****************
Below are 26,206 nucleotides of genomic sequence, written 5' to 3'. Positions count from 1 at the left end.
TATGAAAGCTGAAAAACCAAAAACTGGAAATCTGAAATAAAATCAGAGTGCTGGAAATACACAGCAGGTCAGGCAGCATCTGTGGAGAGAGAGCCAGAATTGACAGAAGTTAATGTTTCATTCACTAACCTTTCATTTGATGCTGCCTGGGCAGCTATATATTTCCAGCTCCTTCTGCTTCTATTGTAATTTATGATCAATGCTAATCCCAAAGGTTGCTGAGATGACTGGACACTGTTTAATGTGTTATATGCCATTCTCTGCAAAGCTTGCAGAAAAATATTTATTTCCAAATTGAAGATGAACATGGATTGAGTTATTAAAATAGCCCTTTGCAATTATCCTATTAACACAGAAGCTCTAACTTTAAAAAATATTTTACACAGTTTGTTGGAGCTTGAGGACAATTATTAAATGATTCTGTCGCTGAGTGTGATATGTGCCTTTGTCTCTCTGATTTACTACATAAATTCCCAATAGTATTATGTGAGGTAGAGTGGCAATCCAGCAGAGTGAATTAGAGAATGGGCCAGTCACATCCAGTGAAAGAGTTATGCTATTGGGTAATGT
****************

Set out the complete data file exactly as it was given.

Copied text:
Below are 26,206 nucleotides of genomic sequence, written 5' to 3'. Positions count from 1 at the left end.
TATGAAAGCTGAAAAACCAAAAACTGGAAATCTGAAATAAAATCAGAGTGCTGGAAATACACAGCAGGTCAGGCAGCATCTGTGGAGAGAGAGCCAGAATTGACAGAAGTTAATGTTTCATTCACTAACCTTTCATTTGATGCTGCCTGGGCAGCTATATATTTCCAGCTCCTTCTGCTTCTATTGTAATTTATGATCAATGCTAATCCCAAAGGTTGCTGAGATGACTGGACACTGTTTAATGTGTTATATGCCATTCTCTGCAAAGCTTGCAGAAAAATATTTATTTCCAAATTGAAGATGAACATGGATTGAGTTATTAAAATAGCCCTTTGCAATTATCCTATTAACACAGAAGCTCTAACTTTAAAAAATATTTTACACAGTTTGTTGGAGCTTGAGGACAATTATTAAATGATTCTGTCGCTGAGTGTGATATGTGCCTTTGTCTCTCTGATTTACTACATAAATTCCCAATAGTATTATGTGAGGTAGAGTGGCAATCCAGCAGAGTGAATTAGAGAATGGGCCAGTCACATCCAGTGAAAGAGTTATGCTATTGGGTAATGT